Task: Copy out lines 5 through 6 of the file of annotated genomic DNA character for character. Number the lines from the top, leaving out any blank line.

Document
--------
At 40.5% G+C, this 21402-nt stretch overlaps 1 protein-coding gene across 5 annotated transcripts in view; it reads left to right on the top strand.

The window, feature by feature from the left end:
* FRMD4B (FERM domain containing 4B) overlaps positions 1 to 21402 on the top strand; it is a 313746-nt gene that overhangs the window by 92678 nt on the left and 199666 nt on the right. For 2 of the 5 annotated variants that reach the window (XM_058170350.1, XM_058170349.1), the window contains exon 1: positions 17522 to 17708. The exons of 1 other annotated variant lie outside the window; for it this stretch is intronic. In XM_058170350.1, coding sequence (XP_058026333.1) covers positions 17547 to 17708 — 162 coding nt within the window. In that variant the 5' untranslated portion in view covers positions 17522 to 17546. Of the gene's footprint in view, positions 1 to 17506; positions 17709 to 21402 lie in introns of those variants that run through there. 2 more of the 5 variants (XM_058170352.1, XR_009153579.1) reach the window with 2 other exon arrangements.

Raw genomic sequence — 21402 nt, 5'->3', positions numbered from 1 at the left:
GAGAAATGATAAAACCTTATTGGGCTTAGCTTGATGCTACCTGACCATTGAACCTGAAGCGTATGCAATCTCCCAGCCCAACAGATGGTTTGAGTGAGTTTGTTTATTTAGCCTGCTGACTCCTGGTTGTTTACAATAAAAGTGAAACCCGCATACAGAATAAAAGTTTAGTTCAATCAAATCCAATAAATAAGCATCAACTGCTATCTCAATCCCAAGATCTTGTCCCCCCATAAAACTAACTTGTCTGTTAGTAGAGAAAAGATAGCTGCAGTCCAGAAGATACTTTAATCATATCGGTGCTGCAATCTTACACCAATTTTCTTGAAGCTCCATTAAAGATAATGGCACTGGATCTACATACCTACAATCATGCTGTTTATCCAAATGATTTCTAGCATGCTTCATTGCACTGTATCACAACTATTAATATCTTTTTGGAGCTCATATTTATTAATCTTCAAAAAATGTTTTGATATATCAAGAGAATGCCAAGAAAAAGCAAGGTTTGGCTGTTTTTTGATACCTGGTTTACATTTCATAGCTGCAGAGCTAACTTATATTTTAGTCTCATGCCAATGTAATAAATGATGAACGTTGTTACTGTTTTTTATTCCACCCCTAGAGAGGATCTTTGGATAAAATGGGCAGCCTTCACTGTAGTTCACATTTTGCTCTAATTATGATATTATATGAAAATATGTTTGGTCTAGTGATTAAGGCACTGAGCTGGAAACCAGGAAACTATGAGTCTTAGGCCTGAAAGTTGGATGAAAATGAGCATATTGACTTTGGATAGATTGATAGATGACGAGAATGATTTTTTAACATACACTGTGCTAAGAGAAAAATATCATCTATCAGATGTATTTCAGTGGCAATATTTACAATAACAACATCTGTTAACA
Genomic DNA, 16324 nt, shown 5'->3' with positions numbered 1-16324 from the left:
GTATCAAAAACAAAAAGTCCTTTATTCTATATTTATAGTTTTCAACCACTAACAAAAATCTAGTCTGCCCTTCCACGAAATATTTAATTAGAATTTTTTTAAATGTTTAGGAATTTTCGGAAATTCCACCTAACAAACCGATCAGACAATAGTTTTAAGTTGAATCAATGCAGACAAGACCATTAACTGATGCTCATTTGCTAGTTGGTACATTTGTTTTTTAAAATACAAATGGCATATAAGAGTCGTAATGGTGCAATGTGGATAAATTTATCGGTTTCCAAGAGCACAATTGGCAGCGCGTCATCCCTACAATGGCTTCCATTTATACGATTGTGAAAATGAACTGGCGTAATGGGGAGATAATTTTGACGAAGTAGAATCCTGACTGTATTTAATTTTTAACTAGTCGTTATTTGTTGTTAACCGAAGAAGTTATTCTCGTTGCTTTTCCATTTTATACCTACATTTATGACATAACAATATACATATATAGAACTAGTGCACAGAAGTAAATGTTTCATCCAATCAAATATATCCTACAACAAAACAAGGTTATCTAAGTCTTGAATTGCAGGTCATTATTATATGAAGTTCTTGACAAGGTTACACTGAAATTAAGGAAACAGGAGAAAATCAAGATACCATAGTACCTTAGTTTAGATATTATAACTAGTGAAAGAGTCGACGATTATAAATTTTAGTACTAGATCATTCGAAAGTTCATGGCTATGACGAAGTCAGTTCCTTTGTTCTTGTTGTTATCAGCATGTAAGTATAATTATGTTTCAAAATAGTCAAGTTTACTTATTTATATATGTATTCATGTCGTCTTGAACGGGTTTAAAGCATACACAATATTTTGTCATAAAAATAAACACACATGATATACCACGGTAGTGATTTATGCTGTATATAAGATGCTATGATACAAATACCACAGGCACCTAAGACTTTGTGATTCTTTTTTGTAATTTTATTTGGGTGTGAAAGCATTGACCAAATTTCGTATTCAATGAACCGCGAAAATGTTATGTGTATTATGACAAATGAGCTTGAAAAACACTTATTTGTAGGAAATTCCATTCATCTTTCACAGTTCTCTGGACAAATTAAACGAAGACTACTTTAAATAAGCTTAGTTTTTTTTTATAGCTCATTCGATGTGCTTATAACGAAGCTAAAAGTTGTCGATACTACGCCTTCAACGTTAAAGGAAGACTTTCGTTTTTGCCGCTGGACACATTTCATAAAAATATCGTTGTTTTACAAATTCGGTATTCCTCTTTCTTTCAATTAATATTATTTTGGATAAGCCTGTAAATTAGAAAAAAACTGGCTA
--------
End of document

GAGAAATGATAAAACCTTATTGGGCTTAGCTTGATGCTACCTGACCATTGAACCTGAAGCGTATGCAATCTCCCAGCCCAACAGATGGTTTGAGTGAGTTTGTTTATTTAGCCTGCTGACTCCTGGTTGTTTACAATAAAAGTGAAACCCGCATACAGAATAAAAGTTTAGTTCAATCAAATCCAATAAATAAGCATCAACTGCTATCTCAATCCCAAGATCTTGTCCCCCCATAAAACTAACTTGTCTGTTAGTAGAGAAAAGATAGCTGCAGTCCAGAAGATACTTTAATCATATCGGTGCTGCAATCTTACACCAATTTTCTTGAAGCTCCATTAAAGATAATGGCACTGGATCTACATACCTACAATCATGCTGTTTATCCAAATGATTTCTAGCATGCTTCATTGCACTGTATCACAACTATTAATATCTTTTTGGAGCTCATATTTATTAATCTTCAAAAAATGTTTTGATATATCAAGAGAATGCCAAGAAAAAGCAAGGTTTGGCTGTTTTTTGATACCTGGTTTACATTTCATAGCTGCAGAGCTAACTTATATTTTAGTCTCATGCCAATGTAATAAATGATGAACGTTGTTACTGTTTTTTATTCCACCCCTAGAGAGGATCTTTGGATAAAATGGGCAGCCTTCACTGTAGTTCACATTTTGCTCTAATTATGATATTATATGAAAATATGTTTGGTCTAGTGATTAAGGCACTGAGCTGGAAACCAGGAAACTATGAGTCTTAGGCCTGAAAGTTGGATGAAAATGAGCATATTGACTTTGGATAGATTGATAGATGACGAGAATGATTTTTTAACATACACTGTGCTAAGAGAAAAATATCATCTATCAGATGTATTTCAGTGGCAATATTTACAATAACAACATCTGTTAACA
Genomic DNA, 16324 nt, shown 5'->3' with positions numbered 1-16324 from the left: